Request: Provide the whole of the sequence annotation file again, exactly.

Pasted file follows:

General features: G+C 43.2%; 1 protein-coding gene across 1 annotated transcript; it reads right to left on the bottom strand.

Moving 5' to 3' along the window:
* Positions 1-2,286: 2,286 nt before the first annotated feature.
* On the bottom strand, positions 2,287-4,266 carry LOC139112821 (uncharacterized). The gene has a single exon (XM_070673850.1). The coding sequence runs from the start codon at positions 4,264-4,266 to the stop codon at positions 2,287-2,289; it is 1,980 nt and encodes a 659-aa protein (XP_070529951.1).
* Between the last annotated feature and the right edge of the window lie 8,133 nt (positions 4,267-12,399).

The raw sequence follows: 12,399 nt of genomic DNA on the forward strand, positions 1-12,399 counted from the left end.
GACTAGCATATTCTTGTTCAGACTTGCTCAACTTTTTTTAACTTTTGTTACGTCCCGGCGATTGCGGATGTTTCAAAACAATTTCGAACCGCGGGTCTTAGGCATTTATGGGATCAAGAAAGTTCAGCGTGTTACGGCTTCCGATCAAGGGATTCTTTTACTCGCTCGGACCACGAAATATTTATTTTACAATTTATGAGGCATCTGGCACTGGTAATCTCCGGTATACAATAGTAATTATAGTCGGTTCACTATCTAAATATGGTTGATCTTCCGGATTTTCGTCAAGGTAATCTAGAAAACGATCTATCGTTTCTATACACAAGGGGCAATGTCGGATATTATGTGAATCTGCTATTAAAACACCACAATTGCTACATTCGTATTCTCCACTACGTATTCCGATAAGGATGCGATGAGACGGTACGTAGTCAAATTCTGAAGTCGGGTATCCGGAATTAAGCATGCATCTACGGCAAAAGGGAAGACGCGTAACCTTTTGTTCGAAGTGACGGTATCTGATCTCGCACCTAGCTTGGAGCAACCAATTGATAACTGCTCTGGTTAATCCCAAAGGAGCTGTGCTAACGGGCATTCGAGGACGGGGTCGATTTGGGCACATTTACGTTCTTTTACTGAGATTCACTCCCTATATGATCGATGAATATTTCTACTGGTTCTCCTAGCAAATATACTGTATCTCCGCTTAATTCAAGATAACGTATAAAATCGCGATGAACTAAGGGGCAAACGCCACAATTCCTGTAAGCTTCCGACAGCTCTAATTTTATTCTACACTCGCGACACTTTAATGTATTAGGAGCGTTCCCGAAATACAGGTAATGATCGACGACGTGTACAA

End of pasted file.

General features: G+C 43.2%; 1 protein-coding gene across 1 annotated transcript; it reads right to left on the bottom strand.

Moving 5' to 3' along the window:
* Positions 1-2,286: 2,286 nt before the first annotated feature.
* On the bottom strand, positions 2,287-4,266 carry LOC139112821 (uncharacterized). The gene has a single exon (XM_070673850.1). The coding sequence runs from the start codon at positions 4,264-4,266 to the stop codon at positions 2,287-2,289; it is 1,980 nt and encodes a 659-aa protein (XP_070529951.1).
* Between the last annotated feature and the right edge of the window lie 8,133 nt (positions 4,267-12,399).

The raw sequence follows: 12,399 nt of genomic DNA on the forward strand, positions 1-12,399 counted from the left end.
GACTAGCATATTCTTGTTCAGACTTGCTCAACTTTTTTTAACTTTTGTTACGTCCCGGCGATTGCGGATGTTTCAAAACAATTTCGAACCGCGGGTCTTAGGCATTTATGGGATCAAGAAAGTTCAGCGTGTTACGGCTTCCGATCAAGGGATTCTTTTACTCGCTCGGACCACGAAATATTTATTTTACAATTTATGAGGCATCTGGCACTGGTAATCTCCGGTATACAATAGTAATTATAGTCGGTTCACTATCTAAATATGGTTGATCTTCCGGATTTTCGTCAAGGTAATCTAGAAAACGATCTATCGTTTCTATACACAAGGGGCAATGTCGGATATTATGTGAATCTGCTATTAAAACACCACAATTGCTACATTCGTATTCTCCACTACGTATTCCGATAAGGATGCGATGAGACGGTACGTAGTCAAATTCTGAAGTCGGGTATCCGGAATTAAGCATGCATCTACGGCAAAAGGGAAGACGCGTAACCTTTTGTTCGAAGTGACGGTATCTGATCTCGCACCTAGCTTGGAGCAACCAATTGATAACTGCTCTGGTTAATCCCAAAGGAGCTGTGCTAACGGGCATTCGAGGACGGGGTCGATTTGGGCACATTTACGTTCTTTTACTGAGATTCACTCCCTATATGATCGATGAATATTTCTACTGGTTCTCCTAGCAAATATACTGTATCTCCGCTTAATTCAAGATAACGTATAAAATCGCGATGAACTAAGGGGCAAACGCCACAATTCCTGTAAGCTTCCGACAGCTCTAATTTTATTCTACACTCGCGACACTTTAATGTATTAGGAGCGTTCCCGAAATACAGGTAATGATCGACGACGTGTACAA